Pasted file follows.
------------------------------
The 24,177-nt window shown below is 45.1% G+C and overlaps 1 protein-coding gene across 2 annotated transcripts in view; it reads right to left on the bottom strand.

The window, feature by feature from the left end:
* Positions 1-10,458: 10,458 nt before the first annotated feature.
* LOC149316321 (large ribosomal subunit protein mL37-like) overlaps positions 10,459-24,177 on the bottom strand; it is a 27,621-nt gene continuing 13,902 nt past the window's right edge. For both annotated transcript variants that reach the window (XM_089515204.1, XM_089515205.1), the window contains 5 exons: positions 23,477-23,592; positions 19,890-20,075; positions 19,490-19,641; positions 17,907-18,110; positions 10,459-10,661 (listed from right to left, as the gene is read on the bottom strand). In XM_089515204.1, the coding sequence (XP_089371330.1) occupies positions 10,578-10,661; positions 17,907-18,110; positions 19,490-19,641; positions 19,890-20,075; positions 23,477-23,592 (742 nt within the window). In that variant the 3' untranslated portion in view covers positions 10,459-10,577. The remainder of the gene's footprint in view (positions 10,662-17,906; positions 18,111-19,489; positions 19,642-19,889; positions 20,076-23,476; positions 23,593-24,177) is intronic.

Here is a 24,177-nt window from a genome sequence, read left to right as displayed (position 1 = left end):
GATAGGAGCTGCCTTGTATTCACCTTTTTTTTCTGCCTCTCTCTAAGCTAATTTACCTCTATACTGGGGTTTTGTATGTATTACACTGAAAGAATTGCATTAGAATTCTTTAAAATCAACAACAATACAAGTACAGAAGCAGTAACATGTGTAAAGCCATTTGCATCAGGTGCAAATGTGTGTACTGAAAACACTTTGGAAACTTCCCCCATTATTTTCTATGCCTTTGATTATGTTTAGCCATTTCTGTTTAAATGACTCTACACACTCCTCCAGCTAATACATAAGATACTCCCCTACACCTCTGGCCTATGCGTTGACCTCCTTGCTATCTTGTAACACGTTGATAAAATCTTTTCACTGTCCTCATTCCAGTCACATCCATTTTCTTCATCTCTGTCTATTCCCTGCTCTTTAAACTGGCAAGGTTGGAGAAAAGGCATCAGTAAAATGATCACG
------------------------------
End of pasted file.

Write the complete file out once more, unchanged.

The 24,177-nt window shown below is 45.1% G+C and overlaps 1 protein-coding gene across 2 annotated transcripts in view; it reads right to left on the bottom strand.

The window, feature by feature from the left end:
* Positions 1-10,458: 10,458 nt before the first annotated feature.
* LOC149316321 (large ribosomal subunit protein mL37-like) overlaps positions 10,459-24,177 on the bottom strand; it is a 27,621-nt gene continuing 13,902 nt past the window's right edge. For both annotated transcript variants that reach the window (XM_089515204.1, XM_089515205.1), the window contains 5 exons: positions 23,477-23,592; positions 19,890-20,075; positions 19,490-19,641; positions 17,907-18,110; positions 10,459-10,661 (listed from right to left, as the gene is read on the bottom strand). In XM_089515204.1, the coding sequence (XP_089371330.1) occupies positions 10,578-10,661; positions 17,907-18,110; positions 19,490-19,641; positions 19,890-20,075; positions 23,477-23,592 (742 nt within the window). In that variant the 3' untranslated portion in view covers positions 10,459-10,577. The remainder of the gene's footprint in view (positions 10,662-17,906; positions 18,111-19,489; positions 19,642-19,889; positions 20,076-23,476; positions 23,593-24,177) is intronic.

Here is a 24,177-nt window from a genome sequence, read left to right as displayed (position 1 = left end):
GATAGGAGCTGCCTTGTATTCACCTTTTTTTTCTGCCTCTCTCTAAGCTAATTTACCTCTATACTGGGGTTTTGTATGTATTACACTGAAAGAATTGCATTAGAATTCTTTAAAATCAACAACAATACAAGTACAGAAGCAGTAACATGTGTAAAGCCATTTGCATCAGGTGCAAATGTGTGTACTGAAAACACTTTGGAAACTTCCCCCATTATTTTCTATGCCTTTGATTATGTTTAGCCATTTCTGTTTAAATGACTCTACACACTCCTCCAGCTAATACATAAGATACTCCCCTACACCTCTGGCCTATGCGTTGACCTCCTTGCTATCTTGTAACACGTTGATAAAATCTTTTCACTGTCCTCATTCCAGTCACATCCATTTTCTTCATCTCTGTCTATTCCCTGCTCTTTAAACTGGCAAGGTTGGAGAAAAGGCATCAGTAAAATGATCACG